San Francisco Giants left fielder Melky Cabrera has been on fire this season, leading the National League with a .365 batting average as of Sunday. Credit: Steven Bisig-US PRESSWIRE

Paul Konerko, Melky Cabrera and The Numbers

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When I was a kid I used to keep baseball statistics for myself. Can’t recall the details, but I know that I had notebooks of numbers. I compared batting averages and took note of home runs, for sure. Nothing fancy like all these new formulas. What strikes me about that is how keeping your own numbers, adding them through the week, was easier to do than finding a reliable source for numbers most days of the week.

The exception was Sunday when newspapers ran the “Major League Statistics” and everything was laid out for you in long lists of tiny type. Those were the old days and seem quite quaint now that at the ballpark and on TV when a player has an at-bat his stats are instantly updated. Heck, you can get on the Internet any time of the day or night to find just about any stat you want.

Funny thing is I still enjoy the heck out of reading those once-a-week-stats in the Sunday paper. Without a specific reason I am not going to peruse entire leagues’ worth of numbers every day. The reason why I like the weekly updates is that you can see trends, readily pick out who is hot, and who is not.

Yesterday was one of those days. Paul Konerko, who is closer to retirement than a rookie, is leading the American League in hitting with a .362 average. Good for Paulie. Good guy, good player, the heart of the White Sox. But is he really going to be able to hit that high? Likewise, the National League leader is Melky Cabrera, hitting .365. Not likely to find him atop the charts on Oct. 1.

But who will be? Not so long ago it was a safe bet to figure on Ichiro Suzuki as the batting champ, or in the running. Not now. He is slowing down and not a contender. For years in the National League we used to count on Tony Gwynn being the winner or again, like Suzuki, right there in the wings.

Got to admit there are guys in the top 10 in the NL batting race right now whose first names escape me without a google search. Joey Votto is way up there, hitting .359, and the Reds slugger seems to be a serious contender. You can envision David Wright of the Mets winning the title. Not so Juan Pierre of the Phillies, who had to make the Philadelphia team as an invitee to spring training.

The Rangers’ Josh Hamilton is 30-some-odd points behind Konerko, but he is like Votto, a slugger who could claim a batting title during his career. Derek Jeter and Prince Fielder are also up there, but they don’t seem like batting champs in waiting (though if Jeter pulled it off that would be cool).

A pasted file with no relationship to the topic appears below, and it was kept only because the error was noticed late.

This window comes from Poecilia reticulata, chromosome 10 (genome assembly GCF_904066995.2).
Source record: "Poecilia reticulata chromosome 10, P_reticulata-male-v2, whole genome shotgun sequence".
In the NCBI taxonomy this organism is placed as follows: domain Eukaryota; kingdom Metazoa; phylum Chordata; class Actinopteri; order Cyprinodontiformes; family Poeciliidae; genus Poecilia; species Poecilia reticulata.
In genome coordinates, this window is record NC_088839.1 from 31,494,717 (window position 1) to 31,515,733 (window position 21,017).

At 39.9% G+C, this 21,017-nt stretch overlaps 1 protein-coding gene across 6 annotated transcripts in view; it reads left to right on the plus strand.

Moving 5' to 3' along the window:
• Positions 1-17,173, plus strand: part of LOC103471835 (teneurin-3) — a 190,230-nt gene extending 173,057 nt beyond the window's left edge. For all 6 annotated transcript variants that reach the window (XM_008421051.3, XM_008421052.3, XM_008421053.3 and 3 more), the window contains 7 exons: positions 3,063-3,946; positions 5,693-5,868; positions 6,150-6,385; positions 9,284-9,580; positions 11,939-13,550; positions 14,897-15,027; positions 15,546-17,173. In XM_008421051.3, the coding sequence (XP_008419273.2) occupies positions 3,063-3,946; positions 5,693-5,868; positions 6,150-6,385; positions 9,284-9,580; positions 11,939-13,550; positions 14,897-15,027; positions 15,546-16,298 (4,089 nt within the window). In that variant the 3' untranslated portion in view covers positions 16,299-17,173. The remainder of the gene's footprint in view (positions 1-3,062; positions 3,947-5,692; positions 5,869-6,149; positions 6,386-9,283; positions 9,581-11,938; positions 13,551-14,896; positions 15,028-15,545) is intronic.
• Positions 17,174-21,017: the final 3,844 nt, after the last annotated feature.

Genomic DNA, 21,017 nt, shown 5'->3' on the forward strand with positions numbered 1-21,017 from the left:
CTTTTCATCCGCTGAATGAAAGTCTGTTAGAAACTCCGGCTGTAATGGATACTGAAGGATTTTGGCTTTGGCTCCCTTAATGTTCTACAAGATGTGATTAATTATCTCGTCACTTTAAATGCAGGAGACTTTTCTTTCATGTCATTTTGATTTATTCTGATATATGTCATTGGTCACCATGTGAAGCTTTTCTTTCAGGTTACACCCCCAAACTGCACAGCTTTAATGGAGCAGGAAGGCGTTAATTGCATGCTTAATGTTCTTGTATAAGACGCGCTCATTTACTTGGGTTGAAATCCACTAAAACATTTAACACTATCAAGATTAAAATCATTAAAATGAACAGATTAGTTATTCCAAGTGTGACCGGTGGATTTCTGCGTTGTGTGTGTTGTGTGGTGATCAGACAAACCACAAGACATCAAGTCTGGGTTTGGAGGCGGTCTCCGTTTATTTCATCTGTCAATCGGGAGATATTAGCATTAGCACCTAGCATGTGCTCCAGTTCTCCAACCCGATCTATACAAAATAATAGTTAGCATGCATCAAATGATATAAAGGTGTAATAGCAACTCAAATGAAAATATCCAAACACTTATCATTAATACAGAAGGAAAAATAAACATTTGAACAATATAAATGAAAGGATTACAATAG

I’m starting to wonder if there will be 10 hitters in the American League this year who end up over .300. Tenth place is .304 at this point in June.

One other aspect of the weekly statistics my eyes are always drawn to is who has the worst average in each league. As of Sunday it was Carlos Pena (.187, this year’s Adam Dunn) of Tampa Bay in the AL, and Ian Stewart (.201) of the Cubs in the NL.

Texas has the best team average at .281 in the AL and Oakland is at a pitiful .226 on the bottom. The Pirates, who for a while were the worst hitting team in history, have drawn within one point of Oakland at .225.

If you have any doubts about how the pitcher-hitter battle is going it’s fascinating that six teams in the American League (the league with the DH) have earned run averages under 4.00 with the Angels leading at 3.57. In the National League, the Washington Nationals have a team ERA of 3.01. A couple of years ago teams would have been thrilled to have one starting pitcher with a 3.01 ERA. In the NL there are eight teams at 3.94 or less. The Dodgers, in second, have a team ERA of 3.15.

Despite that there are a few pitchers, all in the American League, who are carrying earned run averages that are as frightening as a disease. Kansas City’s Luke Hochevar is at 6.27. Minnesota’s Carl Pavano is at 6.00. Those numbers not only stand out as worse in a year where pitchers hold sway, but are bad enough to get you released or sent to the minors.

 

 

 

 

 

 

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Tags: Adam Dunn AL East Baseball Stats Carl Pavano Carlos Pena Chicago Cubs Chicago White Sox Cincinnati Reds David Wright Derek Jeter Ian Stewart Ichiro Suzuki Joey Votto Josh Hamilton Juan Pierre Kansas City Royals Los Angeles Dodgers Luke Hochevar Major League Melky Cabrera Minnesota Twins New York Mets NL West Oakland A's Paul Konerko Philadelphia Phillies Pittsburgh Pirates Prince Fielder San Francisco Giants Tampa Bay Rays Texas Rangers Tony Gwynn Washington Nationals

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